Sinarka

Photo of this volcano
Google Earth icon
  Google Earth Placemark
  • Country
  • Volcanic Region
  • Primary Volcano Type
  • Last Known Eruption
  • 48.875°N
  • 154.175°E

  • 934 m
    3064 ft

  • 290290
  • Latitude
  • Longitude

  • Summit
    Elevation

  • Volcano
    Number

The Global Volcanism Program has no activity reports for Sinarka.

The Global Volcanism Program has no Weekly Reports available for Sinarka.

The Global Volcanism Program has no Bulletin Reports available for Sinarka.

Sinarka volcano, occupying the northern end of Shiashkotan Island in the central Kuriles, has a complex structure. A small, 2-km-wide depression open to the NW has been largely filled and overtopped by an andesitic postglacial central cone that itself contains a lava dome that forms the 934 m high point of the island. Another lava dome, Zheltokamennaya Mountain, lies 1.5 km to the SW along the buried SW rim of the caldera, and a smaller dome lies along the northern caldera rim. Historical eruptions have occurred at Sinarka during the 17th and 18th centuries. The last and largest of these, during 1872-78, was once thought to originate from Kuntomintar volcano at the southern end of the island, but is now attributed to Sinarka volcano (Gorshkov, 1970).

Summary of Holocene eruption dates and Volcanic Explosivity Indices (VEI).

Start Date Stop Date Eruption Certainty VEI Evidence Activity Area or Unit
1872 1878 Confirmed 4 Historical Observations
1855 Unknown Confirmed 2 Historical Observations
1846 Unknown Confirmed 3 Historical Observations
1725 ± 25 years Unknown Confirmed 2 Historical Observations

This compilation of synonyms and subsidiary features may not be comprehensive. Features are organized into four major categories: Cones, Craters, Domes, and Thermal Features. Synonyms of features appear indented below the primary name. In some cases additional feature type, elevation, or location details are provided.


Synonyms

Kuro-dake | Aka-dake | Sinarko
Sinarka is the northernmost of two volcanoes forming Shiashkotan Island that are connected by a narrow isthmus about 1 km wide (out of view to the bottom). This Space Shuttle image (with north to the upper left) shows the complex summit region of the volcano. Historical eruptions have occurred at Sinarka during the 17th and 18th centuries. The last and largest of these, during 1872-78, was once thought to originate from Kuntomintar volcano at the southern end of Shiashkotan.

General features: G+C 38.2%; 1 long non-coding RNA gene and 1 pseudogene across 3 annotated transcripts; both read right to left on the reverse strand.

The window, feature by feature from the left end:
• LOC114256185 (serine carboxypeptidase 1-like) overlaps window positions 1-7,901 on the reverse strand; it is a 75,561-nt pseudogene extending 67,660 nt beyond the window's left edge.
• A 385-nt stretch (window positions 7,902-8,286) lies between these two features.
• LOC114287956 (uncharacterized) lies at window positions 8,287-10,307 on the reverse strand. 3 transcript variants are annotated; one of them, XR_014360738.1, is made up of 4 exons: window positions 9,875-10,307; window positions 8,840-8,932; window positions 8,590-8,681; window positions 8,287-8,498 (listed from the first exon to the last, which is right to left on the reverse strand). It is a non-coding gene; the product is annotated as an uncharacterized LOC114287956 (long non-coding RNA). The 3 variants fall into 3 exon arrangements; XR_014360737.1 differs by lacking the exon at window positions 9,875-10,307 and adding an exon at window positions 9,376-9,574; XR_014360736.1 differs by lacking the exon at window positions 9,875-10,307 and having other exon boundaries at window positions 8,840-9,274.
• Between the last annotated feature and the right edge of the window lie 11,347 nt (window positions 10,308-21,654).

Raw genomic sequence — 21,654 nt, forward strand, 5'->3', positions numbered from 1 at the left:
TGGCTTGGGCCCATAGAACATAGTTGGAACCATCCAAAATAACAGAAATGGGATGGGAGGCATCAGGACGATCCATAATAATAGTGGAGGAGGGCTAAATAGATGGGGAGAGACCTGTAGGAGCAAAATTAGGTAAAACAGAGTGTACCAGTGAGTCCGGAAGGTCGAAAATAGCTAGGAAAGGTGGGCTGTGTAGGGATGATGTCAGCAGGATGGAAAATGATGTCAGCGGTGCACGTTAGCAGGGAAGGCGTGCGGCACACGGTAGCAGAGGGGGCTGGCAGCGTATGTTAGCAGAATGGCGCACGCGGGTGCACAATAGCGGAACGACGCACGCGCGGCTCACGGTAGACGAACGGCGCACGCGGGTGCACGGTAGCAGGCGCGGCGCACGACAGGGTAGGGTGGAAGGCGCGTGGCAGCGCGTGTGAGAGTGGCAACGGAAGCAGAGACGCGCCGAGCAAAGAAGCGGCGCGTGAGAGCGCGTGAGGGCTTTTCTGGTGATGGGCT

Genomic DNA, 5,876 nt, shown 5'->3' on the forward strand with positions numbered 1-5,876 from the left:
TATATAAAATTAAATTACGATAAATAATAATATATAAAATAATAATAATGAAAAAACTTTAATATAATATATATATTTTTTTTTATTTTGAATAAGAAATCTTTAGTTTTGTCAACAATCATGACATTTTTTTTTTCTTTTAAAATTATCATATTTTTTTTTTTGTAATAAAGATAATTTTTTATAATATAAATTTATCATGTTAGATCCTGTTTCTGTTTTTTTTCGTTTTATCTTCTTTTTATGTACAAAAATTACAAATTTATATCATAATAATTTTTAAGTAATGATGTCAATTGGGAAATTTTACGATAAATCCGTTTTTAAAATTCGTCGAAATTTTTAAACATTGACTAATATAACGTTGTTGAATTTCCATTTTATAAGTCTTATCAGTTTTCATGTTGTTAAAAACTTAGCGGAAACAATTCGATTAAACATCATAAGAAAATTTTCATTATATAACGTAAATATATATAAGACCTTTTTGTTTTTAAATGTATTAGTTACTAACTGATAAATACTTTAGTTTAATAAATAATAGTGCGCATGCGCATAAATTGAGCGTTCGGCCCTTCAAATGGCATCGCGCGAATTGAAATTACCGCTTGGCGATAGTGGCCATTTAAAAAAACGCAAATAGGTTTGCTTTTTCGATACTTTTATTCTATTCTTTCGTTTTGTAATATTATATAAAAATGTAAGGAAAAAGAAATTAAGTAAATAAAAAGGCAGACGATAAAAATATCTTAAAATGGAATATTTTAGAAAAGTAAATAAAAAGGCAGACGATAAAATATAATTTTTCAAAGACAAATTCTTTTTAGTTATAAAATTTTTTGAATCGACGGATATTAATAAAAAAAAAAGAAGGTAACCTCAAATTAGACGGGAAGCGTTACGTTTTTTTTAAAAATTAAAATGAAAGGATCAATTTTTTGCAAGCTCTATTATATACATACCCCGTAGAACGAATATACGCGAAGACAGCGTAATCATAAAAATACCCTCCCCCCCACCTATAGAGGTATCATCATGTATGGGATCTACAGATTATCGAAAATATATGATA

NASA Space Shuttle image ISS005-E-6516, 2002 (http://eol.jsc.nasa.gov/).

The following references have all been used during the compilation of data for this volcano, it is not a comprehensive bibliography. Discussion of another volcano or eruption (sometimes far from the one that is the subject of the manuscript) may produce a citation that is not at all apparent from the title.

Gorshkov G S, 1958. Kurile Islands. Catalog of Active Volcanoes of the World and Solfatara Fields, Rome: IAVCEI, 7: 1-99.

Gorshkov G S, 1970. Volcanism and the Upper Mantle; Investigations in the Kurile Island Arc. New York: Plenum Publishing Corp, 385 p.

Volcano Types

Stratovolcano
Lava dome
Somma

Tectonic Setting

Subduction zone
Intermediate crust (15-25 km)

Rock Types

Major
Andesite / Basaltic Andesite

Population

Within 5 km
Within 10 km
Within 30 km
Within 100 km
0
3
3
57

Affiliated Databases

Large Eruptions of Sinarka Information about large Quaternary eruptions (VEI >= 4) is cataloged in the Large Magnitude Explosive Volcanic Eruptions (LaMEVE) database of the Volcano Global Risk Identification and Analysis Project (VOGRIPA).
WOVOdat WOVOdat is a database of volcanic unrest; instrumentally and visually recorded changes in seismicity, ground deformation, gas emission, and other parameters from their normal baselines. It is sponsored by the World Organization of Volcano Observatories (WOVO) and presently hosted at the Earth Observatory of Singapore.
EarthChem EarthChem develops and maintains databases, software, and services that support the preservation, discovery, access and analysis of geochemical data, and facilitate their integration with the broad array of other available earth science parameters. EarthChem is operated by a joint team of disciplinary scientists, data scientists, data managers and information technology developers who are part of the NSF-funded data facility Integrated Earth Data Applications (IEDA). IEDA is a collaborative effort of EarthChem and the Marine Geoscience Data System (MGDS).
Smithsonian Collections Search the Smithsonian's NMNH Department of Mineral Sciences collections database. Go to the "Search Rocks and Ores" tab and use the Volcano Name drop-down to find samples.